But that’s what happened to Bobby Leonard when he was out on a recent fishing trip with his brother and dad.
“There’s no such thing as whale watching on the beach. It was unheard of,” Leonard told Yahoo News in a phone interview on Thursday. “It was just a great experience to be so close to something so big.”
Leonard, who runs The Spy Store in Manhattan, says he grabbed one of his company’s high-powered cameras when he noticed the whales swimming close to the shore.
“I told my brother, maybe we can get some footage of the whales,” Leonard said. “But we were just out there fishing. We never expected them to get so close.”
Leonard says there was a large school of fish near his boat that suddenly scattered.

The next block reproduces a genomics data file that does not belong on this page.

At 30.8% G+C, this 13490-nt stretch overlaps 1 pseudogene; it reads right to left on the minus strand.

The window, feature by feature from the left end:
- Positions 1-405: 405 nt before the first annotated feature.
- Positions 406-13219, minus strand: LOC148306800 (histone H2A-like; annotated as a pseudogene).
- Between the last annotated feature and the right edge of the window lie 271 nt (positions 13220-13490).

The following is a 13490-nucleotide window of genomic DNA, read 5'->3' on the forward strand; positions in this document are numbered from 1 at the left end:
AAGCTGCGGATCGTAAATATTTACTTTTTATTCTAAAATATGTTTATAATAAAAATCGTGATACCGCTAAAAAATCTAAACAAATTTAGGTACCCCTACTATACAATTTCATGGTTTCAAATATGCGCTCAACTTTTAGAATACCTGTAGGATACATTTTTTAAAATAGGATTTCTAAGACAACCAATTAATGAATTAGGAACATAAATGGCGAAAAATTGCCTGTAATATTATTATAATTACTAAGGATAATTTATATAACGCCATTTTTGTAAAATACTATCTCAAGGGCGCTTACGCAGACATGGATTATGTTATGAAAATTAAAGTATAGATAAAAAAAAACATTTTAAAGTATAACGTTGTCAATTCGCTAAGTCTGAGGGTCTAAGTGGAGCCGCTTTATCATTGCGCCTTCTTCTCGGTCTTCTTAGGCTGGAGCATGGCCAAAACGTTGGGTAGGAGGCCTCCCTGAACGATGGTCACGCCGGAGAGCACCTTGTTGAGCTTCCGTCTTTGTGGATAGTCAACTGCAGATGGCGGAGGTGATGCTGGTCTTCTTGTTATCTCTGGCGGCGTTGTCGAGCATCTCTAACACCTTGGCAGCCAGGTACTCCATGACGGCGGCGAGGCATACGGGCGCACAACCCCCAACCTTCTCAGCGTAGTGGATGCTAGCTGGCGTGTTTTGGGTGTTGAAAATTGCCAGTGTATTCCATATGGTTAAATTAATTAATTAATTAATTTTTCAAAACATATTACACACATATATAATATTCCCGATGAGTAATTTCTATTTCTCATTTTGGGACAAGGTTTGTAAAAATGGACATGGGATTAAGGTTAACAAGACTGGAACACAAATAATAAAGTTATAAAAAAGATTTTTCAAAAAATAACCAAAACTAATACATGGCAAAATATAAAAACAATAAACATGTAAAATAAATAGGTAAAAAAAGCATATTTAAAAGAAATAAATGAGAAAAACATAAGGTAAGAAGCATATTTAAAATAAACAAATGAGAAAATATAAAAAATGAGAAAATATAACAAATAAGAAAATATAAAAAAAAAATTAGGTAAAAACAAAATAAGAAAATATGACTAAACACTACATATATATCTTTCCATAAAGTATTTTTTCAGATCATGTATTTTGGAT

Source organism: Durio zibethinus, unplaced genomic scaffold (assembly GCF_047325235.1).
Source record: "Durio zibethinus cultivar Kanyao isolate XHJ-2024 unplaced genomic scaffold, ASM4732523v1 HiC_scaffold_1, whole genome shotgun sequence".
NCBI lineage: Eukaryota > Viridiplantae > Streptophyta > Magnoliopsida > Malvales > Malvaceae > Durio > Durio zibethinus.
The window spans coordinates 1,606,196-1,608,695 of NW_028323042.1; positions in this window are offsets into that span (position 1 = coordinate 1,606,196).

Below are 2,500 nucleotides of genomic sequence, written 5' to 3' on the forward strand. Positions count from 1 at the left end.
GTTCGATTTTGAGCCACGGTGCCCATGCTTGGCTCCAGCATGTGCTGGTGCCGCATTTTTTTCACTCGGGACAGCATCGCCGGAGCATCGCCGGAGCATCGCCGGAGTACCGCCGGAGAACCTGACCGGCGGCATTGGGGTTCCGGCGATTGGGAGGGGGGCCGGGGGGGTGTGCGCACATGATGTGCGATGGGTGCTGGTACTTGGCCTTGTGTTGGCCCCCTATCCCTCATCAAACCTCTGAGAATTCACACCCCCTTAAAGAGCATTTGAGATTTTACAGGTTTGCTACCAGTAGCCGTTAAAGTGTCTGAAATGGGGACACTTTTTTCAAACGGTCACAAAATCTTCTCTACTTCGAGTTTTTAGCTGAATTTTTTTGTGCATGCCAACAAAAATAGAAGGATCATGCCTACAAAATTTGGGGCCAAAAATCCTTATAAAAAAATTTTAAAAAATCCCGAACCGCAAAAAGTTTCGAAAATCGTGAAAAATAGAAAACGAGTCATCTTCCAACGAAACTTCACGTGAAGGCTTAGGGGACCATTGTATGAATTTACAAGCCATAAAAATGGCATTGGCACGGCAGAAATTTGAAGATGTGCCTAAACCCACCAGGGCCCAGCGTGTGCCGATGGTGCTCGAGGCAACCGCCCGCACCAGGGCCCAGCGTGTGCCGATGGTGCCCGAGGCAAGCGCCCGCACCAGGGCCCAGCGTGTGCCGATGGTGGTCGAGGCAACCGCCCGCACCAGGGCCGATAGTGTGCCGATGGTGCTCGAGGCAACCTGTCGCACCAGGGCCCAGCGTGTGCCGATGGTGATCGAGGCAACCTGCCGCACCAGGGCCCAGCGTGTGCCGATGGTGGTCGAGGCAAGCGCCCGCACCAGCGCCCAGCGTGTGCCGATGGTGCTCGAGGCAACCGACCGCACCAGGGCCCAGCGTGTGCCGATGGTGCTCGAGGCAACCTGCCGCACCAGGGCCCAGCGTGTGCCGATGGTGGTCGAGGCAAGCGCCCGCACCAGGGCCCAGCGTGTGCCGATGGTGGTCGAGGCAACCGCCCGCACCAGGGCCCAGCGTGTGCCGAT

“It was just chaos out there,” he said. “All of sudden the fish got nervous.”
Just moments later, the humpback whale popped up from the water only a few feet from Leonard, his brother Mike and his dad, Bob.
“I didn’t think we were in danger. I think they know what they are doing,” Leonard said. “They know where the boats are. I think they are smart enough to know that.”
The close encounter was one he says he’ll remember for the rest of his life.
And as it turns out, it’s not his family’s only brush with the local whale population.
“A couple of years ago, a live pilot whale washed up on the shore,” Leonard said. “My brother just lives three blocks down from me, and he raced out there when he heard, and saved the whale. He helped it get back out to sea.”
While whale sightings so close to the shore are rare, they’re not totally unprecedented. A marine environmental scientist told CBS New York that the whales were likely in the middle of their annual migrationtoward waters in the Caribbean.